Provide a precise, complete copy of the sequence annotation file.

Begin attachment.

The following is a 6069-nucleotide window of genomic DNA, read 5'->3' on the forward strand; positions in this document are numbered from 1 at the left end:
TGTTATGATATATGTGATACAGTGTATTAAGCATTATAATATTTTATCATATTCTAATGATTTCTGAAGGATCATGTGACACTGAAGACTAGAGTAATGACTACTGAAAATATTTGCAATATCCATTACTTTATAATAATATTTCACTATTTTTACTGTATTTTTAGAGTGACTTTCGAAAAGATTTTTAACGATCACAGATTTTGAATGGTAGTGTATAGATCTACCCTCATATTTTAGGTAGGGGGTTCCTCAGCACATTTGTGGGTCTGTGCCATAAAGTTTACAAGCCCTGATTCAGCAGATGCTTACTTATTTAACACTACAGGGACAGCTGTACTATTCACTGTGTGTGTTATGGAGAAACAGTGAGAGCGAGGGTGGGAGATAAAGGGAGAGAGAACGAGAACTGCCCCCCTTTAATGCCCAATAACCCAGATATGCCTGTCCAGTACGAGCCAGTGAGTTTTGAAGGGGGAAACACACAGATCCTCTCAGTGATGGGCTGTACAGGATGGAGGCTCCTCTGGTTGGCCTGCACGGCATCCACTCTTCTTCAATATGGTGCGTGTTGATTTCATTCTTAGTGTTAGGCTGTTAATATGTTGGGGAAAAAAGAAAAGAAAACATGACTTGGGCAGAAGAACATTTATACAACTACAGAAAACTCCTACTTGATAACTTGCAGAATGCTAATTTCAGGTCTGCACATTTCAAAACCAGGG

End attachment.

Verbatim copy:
The following is a 6069-nucleotide window of genomic DNA, read 5'->3' on the forward strand; positions in this document are numbered from 1 at the left end:
TGTTATGATATATGTGATACAGTGTATTAAGCATTATAATATTTTATCATATTCTAATGATTTCTGAAGGATCATGTGACACTGAAGACTAGAGTAATGACTACTGAAAATATTTGCAATATCCATTACTTTATAATAATATTTCACTATTTTTACTGTATTTTTAGAGTGACTTTCGAAAAGATTTTTAACGATCACAGATTTTGAATGGTAGTGTATAGATCTACCCTCATATTTTAGGTAGGGGGTTCCTCAGCACATTTGTGGGTCTGTGCCATAAAGTTTACAAGCCCTGATTCAGCAGATGCTTACTTATTTAACACTACAGGGACAGCTGTACTATTCACTGTGTGTGTTATGGAGAAACAGTGAGAGCGAGGGTGGGAGATAAAGGGAGAGAGAACGAGAACTGCCCCCCTTTAATGCCCAATAACCCAGATATGCCTGTCCAGTACGAGCCAGTGAGTTTTGAAGGGGGAAACACACAGATCCTCTCAGTGATGGGCTGTACAGGATGGAGGCTCCTCTGGTTGGCCTGCACGGCATCCACTCTTCTTCAATATGGTGCGTGTTGATTTCATTCTTAGTGTTAGGCTGTTAATATGTTGGGGAAAAAAGAAAAGAAAACATGACTTGGGCAGAAGAACATTTATACAACTACAGAAAACTCCTACTTGATAACTTGCAGAATGCTAATTTCAGGTCTGCACATTTCAAAACCAGGG